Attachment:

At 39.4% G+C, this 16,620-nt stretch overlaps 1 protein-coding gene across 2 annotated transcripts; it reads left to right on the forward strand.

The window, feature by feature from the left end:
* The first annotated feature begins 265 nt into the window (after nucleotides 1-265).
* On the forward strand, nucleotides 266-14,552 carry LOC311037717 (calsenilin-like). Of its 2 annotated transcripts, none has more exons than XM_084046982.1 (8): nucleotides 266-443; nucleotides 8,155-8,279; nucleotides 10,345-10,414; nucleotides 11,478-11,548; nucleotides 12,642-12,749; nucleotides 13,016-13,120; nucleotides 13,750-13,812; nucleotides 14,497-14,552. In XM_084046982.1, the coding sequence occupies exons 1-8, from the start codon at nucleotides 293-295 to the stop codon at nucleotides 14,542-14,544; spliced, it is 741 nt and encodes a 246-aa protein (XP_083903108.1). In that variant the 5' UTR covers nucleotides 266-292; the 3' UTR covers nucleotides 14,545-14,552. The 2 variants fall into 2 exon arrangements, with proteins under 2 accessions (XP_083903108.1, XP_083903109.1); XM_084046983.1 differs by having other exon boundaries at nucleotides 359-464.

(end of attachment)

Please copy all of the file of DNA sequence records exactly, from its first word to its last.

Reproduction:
At 39.4% G+C, this 16,620-nt stretch overlaps 1 protein-coding gene across 2 annotated transcripts; it reads left to right on the forward strand.

The window, feature by feature from the left end:
* The first annotated feature begins 265 nt into the window (after nucleotides 1-265).
* On the forward strand, nucleotides 266-14,552 carry LOC311037717 (calsenilin-like). Of its 2 annotated transcripts, none has more exons than XM_084046982.1 (8): nucleotides 266-443; nucleotides 8,155-8,279; nucleotides 10,345-10,414; nucleotides 11,478-11,548; nucleotides 12,642-12,749; nucleotides 13,016-13,120; nucleotides 13,750-13,812; nucleotides 14,497-14,552. In XM_084046982.1, the coding sequence occupies exons 1-8, from the start codon at nucleotides 293-295 to the stop codon at nucleotides 14,542-14,544; spliced, it is 741 nt and encodes a 246-aa protein (XP_083903108.1). In that variant the 5' UTR covers nucleotides 266-292; the 3' UTR covers nucleotides 14,545-14,552. The 2 variants fall into 2 exon arrangements, with proteins under 2 accessions (XP_083903108.1, XP_083903109.1); XM_084046983.1 differs by having other exon boundaries at nucleotides 359-464.